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April 19, 2010

Robespierre: Defense of Terrorism

“If virtue be the spring of a popular government in times of peace, the spring of that government during a revolution is virtue combined with terror: terror, without which virtue is destructive; virtue, without which terror is impotent.

Terror is only justice prompt, severe and inflexible; it is then an emanation of virtue; it is less a distinct principle than a natural consequence of the general principle of democracy, applied to the most pressing wants of the country. The government in a revolution is the despotism of liberty against tyranny.”

From an Address to the Convention, 5 February 1794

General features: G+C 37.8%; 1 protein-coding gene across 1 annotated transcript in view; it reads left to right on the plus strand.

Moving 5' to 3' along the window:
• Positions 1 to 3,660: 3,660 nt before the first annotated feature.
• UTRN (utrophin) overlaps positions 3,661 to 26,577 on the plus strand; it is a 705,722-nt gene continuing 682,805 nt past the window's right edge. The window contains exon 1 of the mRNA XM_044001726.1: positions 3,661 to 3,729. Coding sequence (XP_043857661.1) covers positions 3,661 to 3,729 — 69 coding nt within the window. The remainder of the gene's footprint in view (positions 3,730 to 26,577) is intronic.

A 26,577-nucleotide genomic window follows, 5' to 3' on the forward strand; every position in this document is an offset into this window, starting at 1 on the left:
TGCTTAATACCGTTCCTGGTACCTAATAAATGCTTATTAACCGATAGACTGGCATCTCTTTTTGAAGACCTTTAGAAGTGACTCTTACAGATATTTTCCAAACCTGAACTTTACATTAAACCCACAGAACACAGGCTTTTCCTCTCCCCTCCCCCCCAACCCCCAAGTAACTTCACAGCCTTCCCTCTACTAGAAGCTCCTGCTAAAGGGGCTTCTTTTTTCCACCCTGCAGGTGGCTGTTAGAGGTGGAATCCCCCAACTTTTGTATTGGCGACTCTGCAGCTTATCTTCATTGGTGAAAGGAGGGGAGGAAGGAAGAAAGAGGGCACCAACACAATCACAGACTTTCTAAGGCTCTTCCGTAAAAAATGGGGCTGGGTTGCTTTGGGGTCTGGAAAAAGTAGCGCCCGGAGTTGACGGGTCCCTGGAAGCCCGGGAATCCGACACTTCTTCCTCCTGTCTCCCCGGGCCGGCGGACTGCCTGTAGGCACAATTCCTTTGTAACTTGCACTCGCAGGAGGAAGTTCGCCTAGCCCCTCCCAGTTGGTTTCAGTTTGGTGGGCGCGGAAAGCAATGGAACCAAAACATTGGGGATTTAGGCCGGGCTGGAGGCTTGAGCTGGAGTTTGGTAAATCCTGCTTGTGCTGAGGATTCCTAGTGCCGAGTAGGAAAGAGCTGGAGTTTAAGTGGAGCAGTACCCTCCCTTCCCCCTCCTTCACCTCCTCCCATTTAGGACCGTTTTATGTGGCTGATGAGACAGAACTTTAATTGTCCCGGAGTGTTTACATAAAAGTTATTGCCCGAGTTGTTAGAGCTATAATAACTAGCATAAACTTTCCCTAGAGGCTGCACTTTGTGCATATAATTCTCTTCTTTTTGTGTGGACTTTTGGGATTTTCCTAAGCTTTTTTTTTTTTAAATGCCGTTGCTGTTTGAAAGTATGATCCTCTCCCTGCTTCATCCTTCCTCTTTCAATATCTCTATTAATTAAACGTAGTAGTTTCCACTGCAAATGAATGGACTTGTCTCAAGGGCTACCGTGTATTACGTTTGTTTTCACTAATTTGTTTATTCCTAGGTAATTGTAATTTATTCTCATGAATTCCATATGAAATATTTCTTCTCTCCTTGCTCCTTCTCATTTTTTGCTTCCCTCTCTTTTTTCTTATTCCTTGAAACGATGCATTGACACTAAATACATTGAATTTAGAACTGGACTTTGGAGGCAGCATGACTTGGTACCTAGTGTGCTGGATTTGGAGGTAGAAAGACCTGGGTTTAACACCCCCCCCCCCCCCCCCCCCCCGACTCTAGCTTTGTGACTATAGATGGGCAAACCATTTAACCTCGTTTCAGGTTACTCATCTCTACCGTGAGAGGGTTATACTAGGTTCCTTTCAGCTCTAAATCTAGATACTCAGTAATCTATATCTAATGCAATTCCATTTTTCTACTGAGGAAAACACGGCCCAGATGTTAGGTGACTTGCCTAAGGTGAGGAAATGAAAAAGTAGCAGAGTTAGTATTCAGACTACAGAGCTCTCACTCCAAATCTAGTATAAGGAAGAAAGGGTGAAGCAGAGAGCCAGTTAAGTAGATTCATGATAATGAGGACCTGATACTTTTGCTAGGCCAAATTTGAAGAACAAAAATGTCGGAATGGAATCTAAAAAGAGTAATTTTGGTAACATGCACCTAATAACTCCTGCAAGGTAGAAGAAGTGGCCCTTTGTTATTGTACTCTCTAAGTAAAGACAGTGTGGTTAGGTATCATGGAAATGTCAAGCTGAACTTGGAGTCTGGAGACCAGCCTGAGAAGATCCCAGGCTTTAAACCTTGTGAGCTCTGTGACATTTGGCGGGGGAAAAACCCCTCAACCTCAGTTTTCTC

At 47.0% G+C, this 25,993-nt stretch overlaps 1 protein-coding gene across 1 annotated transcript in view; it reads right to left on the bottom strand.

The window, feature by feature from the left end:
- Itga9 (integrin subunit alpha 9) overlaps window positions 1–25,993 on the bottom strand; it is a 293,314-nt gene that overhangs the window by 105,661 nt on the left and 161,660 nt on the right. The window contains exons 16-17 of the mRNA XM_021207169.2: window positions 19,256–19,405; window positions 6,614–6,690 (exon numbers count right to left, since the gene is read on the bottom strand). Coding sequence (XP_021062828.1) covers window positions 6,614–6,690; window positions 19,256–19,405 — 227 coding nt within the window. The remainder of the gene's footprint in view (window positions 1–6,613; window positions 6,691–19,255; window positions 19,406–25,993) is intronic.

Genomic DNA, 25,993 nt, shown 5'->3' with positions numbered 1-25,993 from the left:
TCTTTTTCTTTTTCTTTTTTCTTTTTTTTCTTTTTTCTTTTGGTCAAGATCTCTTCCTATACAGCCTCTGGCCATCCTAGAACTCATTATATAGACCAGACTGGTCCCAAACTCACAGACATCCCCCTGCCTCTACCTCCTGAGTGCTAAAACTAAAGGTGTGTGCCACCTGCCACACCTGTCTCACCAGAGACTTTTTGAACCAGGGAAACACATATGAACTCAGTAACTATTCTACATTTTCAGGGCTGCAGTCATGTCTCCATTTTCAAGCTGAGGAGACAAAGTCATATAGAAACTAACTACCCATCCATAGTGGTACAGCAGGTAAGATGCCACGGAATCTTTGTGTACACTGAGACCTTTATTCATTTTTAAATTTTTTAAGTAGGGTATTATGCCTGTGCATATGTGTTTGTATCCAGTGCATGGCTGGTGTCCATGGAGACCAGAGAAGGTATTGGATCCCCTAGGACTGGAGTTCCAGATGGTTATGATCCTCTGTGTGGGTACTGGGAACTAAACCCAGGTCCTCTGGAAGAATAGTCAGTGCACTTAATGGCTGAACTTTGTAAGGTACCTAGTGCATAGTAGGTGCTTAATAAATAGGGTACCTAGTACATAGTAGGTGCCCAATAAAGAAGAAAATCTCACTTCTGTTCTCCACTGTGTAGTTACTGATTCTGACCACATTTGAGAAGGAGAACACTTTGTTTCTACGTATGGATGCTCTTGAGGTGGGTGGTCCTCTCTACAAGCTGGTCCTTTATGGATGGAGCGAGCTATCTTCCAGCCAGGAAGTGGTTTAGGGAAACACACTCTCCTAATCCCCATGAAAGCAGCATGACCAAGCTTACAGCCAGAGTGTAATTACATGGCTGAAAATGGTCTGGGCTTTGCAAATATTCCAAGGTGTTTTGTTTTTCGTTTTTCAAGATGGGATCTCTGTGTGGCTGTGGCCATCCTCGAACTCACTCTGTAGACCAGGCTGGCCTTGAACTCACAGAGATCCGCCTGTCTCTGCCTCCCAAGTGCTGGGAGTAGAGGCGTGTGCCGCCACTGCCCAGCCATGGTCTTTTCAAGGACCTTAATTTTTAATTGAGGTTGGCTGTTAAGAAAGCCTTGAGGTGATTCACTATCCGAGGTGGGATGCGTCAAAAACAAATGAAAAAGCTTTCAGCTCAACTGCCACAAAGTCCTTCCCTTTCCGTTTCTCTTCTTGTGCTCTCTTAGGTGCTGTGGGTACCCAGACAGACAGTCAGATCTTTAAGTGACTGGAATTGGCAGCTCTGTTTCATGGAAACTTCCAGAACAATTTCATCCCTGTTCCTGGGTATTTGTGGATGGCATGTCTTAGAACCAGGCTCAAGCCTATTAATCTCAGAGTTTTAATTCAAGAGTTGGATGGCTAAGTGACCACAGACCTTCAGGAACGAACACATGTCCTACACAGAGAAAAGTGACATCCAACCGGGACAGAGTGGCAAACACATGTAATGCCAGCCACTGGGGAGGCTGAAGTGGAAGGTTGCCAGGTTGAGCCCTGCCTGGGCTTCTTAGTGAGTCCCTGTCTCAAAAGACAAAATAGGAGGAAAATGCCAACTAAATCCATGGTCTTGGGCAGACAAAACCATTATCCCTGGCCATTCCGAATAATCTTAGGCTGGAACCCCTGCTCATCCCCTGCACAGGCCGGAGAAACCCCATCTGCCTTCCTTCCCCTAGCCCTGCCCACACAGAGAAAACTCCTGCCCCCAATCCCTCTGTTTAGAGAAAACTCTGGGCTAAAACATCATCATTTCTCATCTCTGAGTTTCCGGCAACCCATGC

6 comments

  1. Totaly off topic, but this guy had the weirdest shaped head! LOL.

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  2. Born and raised in dictatorial former East Germany such statements just give me the creeps. There's really no notion of an improved humanity or other higher reason or whatsoever, that justifies terror, propaganda trials, executions etc. There just isn't. But back then, there were probably pretty naive about this.

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  3. This is the origin of the word terrorism-- Le Terreur. And it started out being viewed as a good thing...

    Because of this historical precedent, terrorism used by the government has traditionally been called terror, and the word terrorism reserved for acts committed by transnational groups. Hence some of the debate over the "war on terror" being an inaccurate description.

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  4. You should check out Saint-Just. I'm quite sure he will have a lot of success, though an anti-monarchist.

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  5. By the way, terreur is a feminin word, so it would be La terreur.

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